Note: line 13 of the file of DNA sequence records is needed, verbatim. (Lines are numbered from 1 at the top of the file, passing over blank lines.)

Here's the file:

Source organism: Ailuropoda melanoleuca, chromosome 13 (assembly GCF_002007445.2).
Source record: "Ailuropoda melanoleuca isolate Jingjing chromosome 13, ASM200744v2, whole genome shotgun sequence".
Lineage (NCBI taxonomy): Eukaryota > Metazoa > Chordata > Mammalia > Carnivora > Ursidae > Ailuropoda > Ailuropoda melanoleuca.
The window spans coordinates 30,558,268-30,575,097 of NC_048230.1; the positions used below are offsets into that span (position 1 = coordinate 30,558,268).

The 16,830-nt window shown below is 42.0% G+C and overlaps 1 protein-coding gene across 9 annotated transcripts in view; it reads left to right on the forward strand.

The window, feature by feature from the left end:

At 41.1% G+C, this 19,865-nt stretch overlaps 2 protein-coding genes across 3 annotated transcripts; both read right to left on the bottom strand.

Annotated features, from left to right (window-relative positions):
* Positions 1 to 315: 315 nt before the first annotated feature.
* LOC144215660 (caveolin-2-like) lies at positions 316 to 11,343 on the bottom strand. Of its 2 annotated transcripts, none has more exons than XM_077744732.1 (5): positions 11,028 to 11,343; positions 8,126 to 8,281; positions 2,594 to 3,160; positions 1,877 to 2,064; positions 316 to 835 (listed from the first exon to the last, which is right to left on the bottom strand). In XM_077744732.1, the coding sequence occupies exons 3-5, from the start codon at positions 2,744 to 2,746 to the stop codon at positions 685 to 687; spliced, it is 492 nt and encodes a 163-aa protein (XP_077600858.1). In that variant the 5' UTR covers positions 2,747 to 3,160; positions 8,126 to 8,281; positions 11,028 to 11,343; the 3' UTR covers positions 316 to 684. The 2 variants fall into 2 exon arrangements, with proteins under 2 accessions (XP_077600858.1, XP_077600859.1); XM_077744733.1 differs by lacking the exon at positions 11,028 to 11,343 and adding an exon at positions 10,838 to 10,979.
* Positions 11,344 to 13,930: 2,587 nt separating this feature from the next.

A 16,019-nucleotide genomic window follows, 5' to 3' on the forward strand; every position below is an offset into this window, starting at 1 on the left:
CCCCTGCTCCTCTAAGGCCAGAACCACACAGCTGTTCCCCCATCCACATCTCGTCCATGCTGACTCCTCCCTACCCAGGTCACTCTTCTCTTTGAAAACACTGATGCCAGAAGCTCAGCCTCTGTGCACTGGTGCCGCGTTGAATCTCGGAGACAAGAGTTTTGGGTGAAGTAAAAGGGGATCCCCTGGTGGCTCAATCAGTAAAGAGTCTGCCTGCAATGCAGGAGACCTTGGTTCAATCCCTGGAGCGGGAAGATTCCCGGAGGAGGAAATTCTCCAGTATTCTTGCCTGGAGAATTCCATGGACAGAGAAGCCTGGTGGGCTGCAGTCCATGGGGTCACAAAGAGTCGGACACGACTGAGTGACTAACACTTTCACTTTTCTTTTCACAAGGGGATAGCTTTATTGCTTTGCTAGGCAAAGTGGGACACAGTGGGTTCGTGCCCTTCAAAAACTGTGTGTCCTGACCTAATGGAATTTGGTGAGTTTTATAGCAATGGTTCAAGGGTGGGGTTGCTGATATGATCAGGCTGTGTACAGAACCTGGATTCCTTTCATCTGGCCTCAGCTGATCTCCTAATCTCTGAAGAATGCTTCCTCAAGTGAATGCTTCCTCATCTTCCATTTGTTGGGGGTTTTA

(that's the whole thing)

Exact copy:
CCCCTGCTCCTCTAAGGCCAGAACCACACAGCTGTTCCCCCATCCACATCTCGTCCATGCTGACTCCTCCCTACCCAGGTCACTCTTCTCTTTGAAAACACTGATGCCAGAAGCTCAGCCTCTGTGCACTGGTGCCGCGTTGAATCTCGGAGACAAGAGTTTTGGGTGAAGTAAAAGGGGATCCCCTGGTGGCTCAATCAGTAAAGAGTCTGCCTGCAATGCAGGAGACCTTGGTTCAATCCCTGGAGCGGGAAGATTCCCGGAGGAGGAAATTCTCCAGTATTCTTGCCTGGAGAATTCCATGGACAGAGAAGCCTGGTGGGCTGCAGTCCATGGGGTCACAAAGAGTCGGACACGACTGAGTGACTAACACTTTCACTTTTCTTTTCACAAGGGGATAGCTTTATTGCTTTGCTAGGCAAAGTGGGACACAGTGGGTTCGTGCCCTTCAAAAACTGTGTGTCCTGACCTAATGGAATTTGGTGAGTTTTATAGCAATGGTTCAAGGGTGGGGTTGCTGATATGATCAGGCTGTGTACAGAACCTGGATTCCTTTCATCTGGCCTCAGCTGATCTCCTAATCTCTGAAGAATGCTTCCTCAAGTGAATGCTTCCTCATCTTCCATTTGTTGGGGGTTTTA